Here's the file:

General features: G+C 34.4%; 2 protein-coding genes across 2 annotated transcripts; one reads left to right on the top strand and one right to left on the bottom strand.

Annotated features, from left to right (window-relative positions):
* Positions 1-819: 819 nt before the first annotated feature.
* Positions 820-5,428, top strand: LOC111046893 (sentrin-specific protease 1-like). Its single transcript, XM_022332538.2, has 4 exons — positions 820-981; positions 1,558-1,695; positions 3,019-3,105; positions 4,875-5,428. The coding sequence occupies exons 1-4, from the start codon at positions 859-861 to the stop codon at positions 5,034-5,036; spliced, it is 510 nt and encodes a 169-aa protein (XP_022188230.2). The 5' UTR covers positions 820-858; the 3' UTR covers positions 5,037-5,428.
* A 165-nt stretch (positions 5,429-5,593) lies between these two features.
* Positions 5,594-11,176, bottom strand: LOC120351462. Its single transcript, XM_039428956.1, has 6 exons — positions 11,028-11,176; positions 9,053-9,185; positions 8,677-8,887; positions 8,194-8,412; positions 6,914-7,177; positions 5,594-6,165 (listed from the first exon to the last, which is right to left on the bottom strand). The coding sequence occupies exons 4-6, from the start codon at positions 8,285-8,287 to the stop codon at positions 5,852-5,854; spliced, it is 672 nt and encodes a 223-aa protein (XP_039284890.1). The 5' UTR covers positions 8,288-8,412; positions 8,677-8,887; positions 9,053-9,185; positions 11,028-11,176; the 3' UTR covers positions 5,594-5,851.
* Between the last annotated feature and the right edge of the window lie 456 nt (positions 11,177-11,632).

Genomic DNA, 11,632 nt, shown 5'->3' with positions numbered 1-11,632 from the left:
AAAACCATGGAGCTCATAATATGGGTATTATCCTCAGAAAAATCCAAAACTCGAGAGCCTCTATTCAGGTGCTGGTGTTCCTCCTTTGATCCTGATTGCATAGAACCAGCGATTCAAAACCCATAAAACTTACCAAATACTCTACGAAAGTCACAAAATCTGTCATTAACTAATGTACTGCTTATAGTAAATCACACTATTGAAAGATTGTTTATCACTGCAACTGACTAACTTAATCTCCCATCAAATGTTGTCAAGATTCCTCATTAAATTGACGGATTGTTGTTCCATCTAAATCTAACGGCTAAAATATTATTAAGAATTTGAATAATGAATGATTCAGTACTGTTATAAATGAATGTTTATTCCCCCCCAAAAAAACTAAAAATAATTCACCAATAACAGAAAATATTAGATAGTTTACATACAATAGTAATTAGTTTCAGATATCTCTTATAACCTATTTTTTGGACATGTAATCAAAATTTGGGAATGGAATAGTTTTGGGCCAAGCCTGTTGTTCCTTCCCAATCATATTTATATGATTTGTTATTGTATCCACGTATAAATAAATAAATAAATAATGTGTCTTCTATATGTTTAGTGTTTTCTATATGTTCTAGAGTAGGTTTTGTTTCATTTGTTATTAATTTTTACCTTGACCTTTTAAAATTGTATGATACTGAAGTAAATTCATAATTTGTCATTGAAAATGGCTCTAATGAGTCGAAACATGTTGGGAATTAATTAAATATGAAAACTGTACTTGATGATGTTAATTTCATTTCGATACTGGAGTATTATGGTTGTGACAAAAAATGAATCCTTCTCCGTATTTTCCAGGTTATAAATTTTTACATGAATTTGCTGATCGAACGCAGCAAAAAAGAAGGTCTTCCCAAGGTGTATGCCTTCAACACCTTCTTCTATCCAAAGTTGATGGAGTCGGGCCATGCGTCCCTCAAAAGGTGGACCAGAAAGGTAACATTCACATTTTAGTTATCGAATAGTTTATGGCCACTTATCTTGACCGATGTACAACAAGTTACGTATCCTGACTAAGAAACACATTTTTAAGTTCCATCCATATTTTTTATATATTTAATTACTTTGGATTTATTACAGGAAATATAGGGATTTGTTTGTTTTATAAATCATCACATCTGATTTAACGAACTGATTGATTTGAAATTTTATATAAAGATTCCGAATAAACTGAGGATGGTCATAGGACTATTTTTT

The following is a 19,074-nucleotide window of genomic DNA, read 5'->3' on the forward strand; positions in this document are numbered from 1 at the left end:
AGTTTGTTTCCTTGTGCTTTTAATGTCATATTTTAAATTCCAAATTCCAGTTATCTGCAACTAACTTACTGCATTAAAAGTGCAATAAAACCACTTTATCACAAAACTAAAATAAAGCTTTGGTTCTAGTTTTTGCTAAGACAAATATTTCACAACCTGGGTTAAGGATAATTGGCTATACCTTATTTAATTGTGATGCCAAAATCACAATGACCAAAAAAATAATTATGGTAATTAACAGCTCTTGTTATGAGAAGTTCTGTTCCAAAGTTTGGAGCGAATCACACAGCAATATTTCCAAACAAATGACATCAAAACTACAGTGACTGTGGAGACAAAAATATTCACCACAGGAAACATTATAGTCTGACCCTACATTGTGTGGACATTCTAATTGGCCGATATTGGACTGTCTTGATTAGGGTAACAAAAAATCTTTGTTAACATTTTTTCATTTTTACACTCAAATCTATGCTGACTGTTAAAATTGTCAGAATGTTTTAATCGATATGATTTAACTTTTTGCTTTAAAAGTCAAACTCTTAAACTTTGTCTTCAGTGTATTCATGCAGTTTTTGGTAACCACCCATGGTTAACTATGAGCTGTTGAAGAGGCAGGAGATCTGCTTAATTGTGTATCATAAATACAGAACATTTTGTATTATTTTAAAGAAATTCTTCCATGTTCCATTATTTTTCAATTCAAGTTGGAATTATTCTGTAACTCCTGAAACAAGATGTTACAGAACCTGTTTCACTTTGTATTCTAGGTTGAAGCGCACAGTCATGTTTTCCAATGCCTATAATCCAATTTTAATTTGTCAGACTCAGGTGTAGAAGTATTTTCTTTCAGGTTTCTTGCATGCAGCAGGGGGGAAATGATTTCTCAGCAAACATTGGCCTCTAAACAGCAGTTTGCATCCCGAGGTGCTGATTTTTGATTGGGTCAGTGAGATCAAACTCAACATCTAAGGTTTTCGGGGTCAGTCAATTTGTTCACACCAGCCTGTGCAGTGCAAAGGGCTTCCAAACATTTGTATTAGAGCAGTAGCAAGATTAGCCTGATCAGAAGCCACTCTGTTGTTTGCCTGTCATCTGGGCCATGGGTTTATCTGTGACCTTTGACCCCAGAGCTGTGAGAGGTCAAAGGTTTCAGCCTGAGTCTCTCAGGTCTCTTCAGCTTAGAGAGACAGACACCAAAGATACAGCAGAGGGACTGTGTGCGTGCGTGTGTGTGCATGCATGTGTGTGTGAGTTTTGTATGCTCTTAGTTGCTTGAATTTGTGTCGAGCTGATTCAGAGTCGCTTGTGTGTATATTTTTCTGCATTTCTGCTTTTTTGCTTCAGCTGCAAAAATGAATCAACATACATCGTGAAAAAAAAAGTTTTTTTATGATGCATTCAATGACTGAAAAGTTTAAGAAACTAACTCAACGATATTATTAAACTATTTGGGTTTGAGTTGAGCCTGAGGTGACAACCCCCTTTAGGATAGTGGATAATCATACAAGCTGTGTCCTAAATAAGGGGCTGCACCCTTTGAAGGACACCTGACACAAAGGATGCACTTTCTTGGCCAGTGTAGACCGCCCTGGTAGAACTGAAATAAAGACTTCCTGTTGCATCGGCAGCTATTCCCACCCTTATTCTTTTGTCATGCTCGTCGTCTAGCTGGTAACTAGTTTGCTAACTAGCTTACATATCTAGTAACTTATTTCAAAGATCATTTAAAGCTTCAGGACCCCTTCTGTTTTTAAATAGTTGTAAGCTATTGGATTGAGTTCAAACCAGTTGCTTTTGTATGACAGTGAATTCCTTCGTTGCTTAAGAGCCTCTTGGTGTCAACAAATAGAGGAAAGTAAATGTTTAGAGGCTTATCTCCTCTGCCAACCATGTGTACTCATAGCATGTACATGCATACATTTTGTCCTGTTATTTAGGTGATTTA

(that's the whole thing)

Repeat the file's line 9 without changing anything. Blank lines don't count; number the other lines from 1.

AAAACCATGGAGCTCATAATATGGGTATTATCCTCAGAAAAATCCAAAACTCGAGAGCCTCTATTCAGGTGCTGGTGTTCCTCCTTTGATCCTGATTGCATAGAACCAGCGATTCAAAACCCATAAAACTTACCAAATACTCTACGAAAGTCACAAAATCTGTCATTAACTAATGTACTGCTTATAGTAAATCACACTATTGAAAGATTGTTTATCACTGCAACTGACTAACTTAATCTCCCATCAAATGTTGTCAAGATTCCTCATTAAATTGACGGATTGTTGTTCCATCTAAATCTAACGGCTAAAATATTATTAAGAATTTGAATAATGAATGATTCAGTACTGTTATAAATGAATGTTTATTCCCCCCCAAAAAAACTAAAAATAATTCACCAATAACAGAAAATATTAGATAGTTTACATACAATAGTAATTAGTTTCAGATATCTCTTATAACCTATTTTTTGGACATGTAATCAAAATTTGGGAATGGAATAGTTTTGGGCCAAGCCTGTTGTTCCTTCCCAATCATATTTATATGATTTGTTATTGTATCCACGTATAAATAAATAAATAAATAATGTGTCTTCTATATGTTTAGTGTTTTCTATATGTTCTAGAGTAGGTTTTGTTTCATTTGTTATTAATTTTTACCTTGACCTTTTAAAATTGTATGATACTGAAGTAAATTCATAATTTGTCATTGAAAATGGCTCTAATGAGTCGAAACATGTTGGGAATTAATTAAATATGAAAACTGTACTTGATGATGTTAATTTCATTTCGATACTGGAGTATTATGGTTGTGACAAAAAATGAATCCTTCTCCGTATTTTCCAGGTTATAAATTTTTACATGAATTTGCTGATCGAACGCAGCAAAAAAGAAGGTCTTCCCAAGGTGTATGCCTTCAACACCTTCTTCTATCCAAAGTTGATGGAGTCGGGCCATGCGTCCCTCAAAAGGTGGACCAGAAAGGTAACATTCACATTTTAGTTATCGAATAGTTTATGGCCACTTATCTTGACCGATGTACAACAAGTTACGTATCCTGACTAAGAAACACATTTTTAAGTTCCATCCATATTTTTTATATATTTAATTACTTTGGATTTATTACAGGAAATATAGGGATTTGTTTGTTTTATAAATCATCACATCTGATTTAACGAACTGATTGATTTGAAATTTTATATAAAGATTCCGAATAAACTGAGGATGGTCATAGGACTATTTTTT